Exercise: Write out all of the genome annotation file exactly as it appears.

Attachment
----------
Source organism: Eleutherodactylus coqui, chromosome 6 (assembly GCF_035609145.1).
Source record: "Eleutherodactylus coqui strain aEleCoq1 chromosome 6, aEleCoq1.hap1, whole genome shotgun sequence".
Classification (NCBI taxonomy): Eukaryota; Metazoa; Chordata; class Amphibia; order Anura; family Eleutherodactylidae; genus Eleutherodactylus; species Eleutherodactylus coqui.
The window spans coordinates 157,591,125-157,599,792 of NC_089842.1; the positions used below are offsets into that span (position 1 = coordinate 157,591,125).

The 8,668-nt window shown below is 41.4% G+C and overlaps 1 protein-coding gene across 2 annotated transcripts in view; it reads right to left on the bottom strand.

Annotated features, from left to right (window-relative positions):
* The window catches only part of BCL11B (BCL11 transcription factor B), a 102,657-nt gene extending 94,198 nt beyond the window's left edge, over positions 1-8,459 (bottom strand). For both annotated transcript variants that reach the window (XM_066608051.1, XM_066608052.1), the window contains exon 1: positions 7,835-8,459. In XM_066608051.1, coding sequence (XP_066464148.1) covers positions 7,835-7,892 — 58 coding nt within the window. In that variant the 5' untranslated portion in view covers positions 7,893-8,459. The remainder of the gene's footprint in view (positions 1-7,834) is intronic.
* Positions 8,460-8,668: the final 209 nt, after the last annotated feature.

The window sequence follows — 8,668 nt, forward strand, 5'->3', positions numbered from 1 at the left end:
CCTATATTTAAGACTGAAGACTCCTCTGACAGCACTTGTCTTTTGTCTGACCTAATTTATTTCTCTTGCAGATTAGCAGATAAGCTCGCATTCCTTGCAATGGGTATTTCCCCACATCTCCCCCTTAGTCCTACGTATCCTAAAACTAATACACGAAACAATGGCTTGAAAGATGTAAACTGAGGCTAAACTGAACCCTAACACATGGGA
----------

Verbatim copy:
Source organism: Eleutherodactylus coqui, chromosome 6 (assembly GCF_035609145.1).
Source record: "Eleutherodactylus coqui strain aEleCoq1 chromosome 6, aEleCoq1.hap1, whole genome shotgun sequence".
Classification (NCBI taxonomy): Eukaryota; Metazoa; Chordata; class Amphibia; order Anura; family Eleutherodactylidae; genus Eleutherodactylus; species Eleutherodactylus coqui.
The window spans coordinates 157,591,125-157,599,792 of NC_089842.1; the positions used below are offsets into that span (position 1 = coordinate 157,591,125).

The 8,668-nt window shown below is 41.4% G+C and overlaps 1 protein-coding gene across 2 annotated transcripts in view; it reads right to left on the bottom strand.

Annotated features, from left to right (window-relative positions):
* The window catches only part of BCL11B (BCL11 transcription factor B), a 102,657-nt gene extending 94,198 nt beyond the window's left edge, over positions 1-8,459 (bottom strand). For both annotated transcript variants that reach the window (XM_066608051.1, XM_066608052.1), the window contains exon 1: positions 7,835-8,459. In XM_066608051.1, coding sequence (XP_066464148.1) covers positions 7,835-7,892 — 58 coding nt within the window. In that variant the 5' untranslated portion in view covers positions 7,893-8,459. The remainder of the gene's footprint in view (positions 1-7,834) is intronic.
* Positions 8,460-8,668: the final 209 nt, after the last annotated feature.

The window sequence follows — 8,668 nt, forward strand, 5'->3', positions numbered from 1 at the left end:
CCTATATTTAAGACTGAAGACTCCTCTGACAGCACTTGTCTTTTGTCTGACCTAATTTATTTCTCTTGCAGATTAGCAGATAAGCTCGCATTCCTTGCAATGGGTATTTCCCCACATCTCCCCCTTAGTCCTACGTATCCTAAAACTAATACACGAAACAATGGCTTGAAAGATGTAAACTGAGGCTAAACTGAACCCTAACACATGGGA